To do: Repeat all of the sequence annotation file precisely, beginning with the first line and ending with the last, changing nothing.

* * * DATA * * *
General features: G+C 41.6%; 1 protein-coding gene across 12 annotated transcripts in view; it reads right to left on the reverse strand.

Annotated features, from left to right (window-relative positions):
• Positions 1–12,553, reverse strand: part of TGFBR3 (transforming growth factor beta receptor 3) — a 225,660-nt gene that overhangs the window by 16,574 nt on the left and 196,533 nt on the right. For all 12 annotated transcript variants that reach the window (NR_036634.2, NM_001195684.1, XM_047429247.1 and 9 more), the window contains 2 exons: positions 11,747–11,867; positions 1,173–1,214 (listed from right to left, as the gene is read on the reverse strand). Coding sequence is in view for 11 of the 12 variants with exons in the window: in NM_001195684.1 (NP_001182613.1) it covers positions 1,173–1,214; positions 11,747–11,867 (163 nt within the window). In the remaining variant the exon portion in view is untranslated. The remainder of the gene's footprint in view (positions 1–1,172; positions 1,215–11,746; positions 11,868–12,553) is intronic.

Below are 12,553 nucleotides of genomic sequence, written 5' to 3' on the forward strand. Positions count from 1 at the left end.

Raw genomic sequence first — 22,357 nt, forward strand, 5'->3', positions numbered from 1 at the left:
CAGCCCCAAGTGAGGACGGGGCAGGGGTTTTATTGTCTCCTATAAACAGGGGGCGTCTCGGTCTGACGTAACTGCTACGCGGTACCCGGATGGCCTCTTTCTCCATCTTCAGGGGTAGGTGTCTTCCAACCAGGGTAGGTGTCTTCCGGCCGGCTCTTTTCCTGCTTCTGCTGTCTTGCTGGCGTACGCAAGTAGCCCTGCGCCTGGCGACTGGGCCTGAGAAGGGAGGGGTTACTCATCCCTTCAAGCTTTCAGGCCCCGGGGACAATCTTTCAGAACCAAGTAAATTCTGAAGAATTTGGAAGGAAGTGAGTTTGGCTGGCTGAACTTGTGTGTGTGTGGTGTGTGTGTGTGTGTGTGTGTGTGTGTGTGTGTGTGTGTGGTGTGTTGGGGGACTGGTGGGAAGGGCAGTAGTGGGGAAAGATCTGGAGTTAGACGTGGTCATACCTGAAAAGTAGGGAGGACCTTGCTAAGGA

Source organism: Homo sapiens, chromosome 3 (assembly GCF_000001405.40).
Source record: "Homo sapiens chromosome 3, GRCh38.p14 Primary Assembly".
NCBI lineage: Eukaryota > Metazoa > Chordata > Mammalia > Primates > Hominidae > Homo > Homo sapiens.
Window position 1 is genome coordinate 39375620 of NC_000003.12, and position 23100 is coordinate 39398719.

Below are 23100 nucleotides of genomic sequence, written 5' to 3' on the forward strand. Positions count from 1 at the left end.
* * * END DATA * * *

General features: G+C 41.6%; 1 protein-coding gene across 12 annotated transcripts in view; it reads right to left on the reverse strand.

Annotated features, from left to right (window-relative positions):
• Positions 1–12,553, reverse strand: part of TGFBR3 (transforming growth factor beta receptor 3) — a 225,660-nt gene that overhangs the window by 16,574 nt on the left and 196,533 nt on the right. For all 12 annotated transcript variants that reach the window (NR_036634.2, NM_001195684.1, XM_047429247.1 and 9 more), the window contains 2 exons: positions 11,747–11,867; positions 1,173–1,214 (listed from right to left, as the gene is read on the reverse strand). Coding sequence is in view for 11 of the 12 variants with exons in the window: in NM_001195684.1 (NP_001182613.1) it covers positions 1,173–1,214; positions 11,747–11,867 (163 nt within the window). In the remaining variant the exon portion in view is untranslated. The remainder of the gene's footprint in view (positions 1–1,172; positions 1,215–11,746; positions 11,868–12,553) is intronic.

Below are 12,553 nucleotides of genomic sequence, written 5' to 3' on the forward strand. Positions count from 1 at the left end.

Raw genomic sequence first — 22,357 nt, forward strand, 5'->3', positions numbered from 1 at the left:
CAGCCCCAAGTGAGGACGGGGCAGGGGTTTTATTGTCTCCTATAAACAGGGGGCGTCTCGGTCTGACGTAACTGCTACGCGGTACCCGGATGGCCTCTTTCTCCATCTTCAGGGGTAGGTGTCTTCCAACCAGGGTAGGTGTCTTCCGGCCGGCTCTTTTCCTGCTTCTGCTGTCTTGCTGGCGTACGCAAGTAGCCCTGCGCCTGGCGACTGGGCCTGAGAAGGGAGGGGTTACTCATCCCTTCAAGCTTTCAGGCCCCGGGGACAATCTTTCAGAACCAAGTAAATTCTGAAGAATTTGGAAGGAAGTGAGTTTGGCTGGCTGAACTTGTGTGTGTGTGGTGTGTGTGTGTGTGTGTGTGTGTGTGTGTGTGTGTGTGTGGTGTGTTGGGGGACTGGTGGGAAGGGCAGTAGTGGGGAAAGATCTGGAGTTAGACGTGGTCATACCTGAAAAGTAGGGAGGACCTTGCTAAGGA

Source organism: Homo sapiens, chromosome 3 (assembly GCF_000001405.40).
Source record: "Homo sapiens chromosome 3, GRCh38.p14 Primary Assembly".
NCBI lineage: Eukaryota > Metazoa > Chordata > Mammalia > Primates > Hominidae > Homo > Homo sapiens.
Window position 1 is genome coordinate 39375620 of NC_000003.12, and position 23100 is coordinate 39398719.

Below are 23100 nucleotides of genomic sequence, written 5' to 3' on the forward strand. Positions count from 1 at the left end.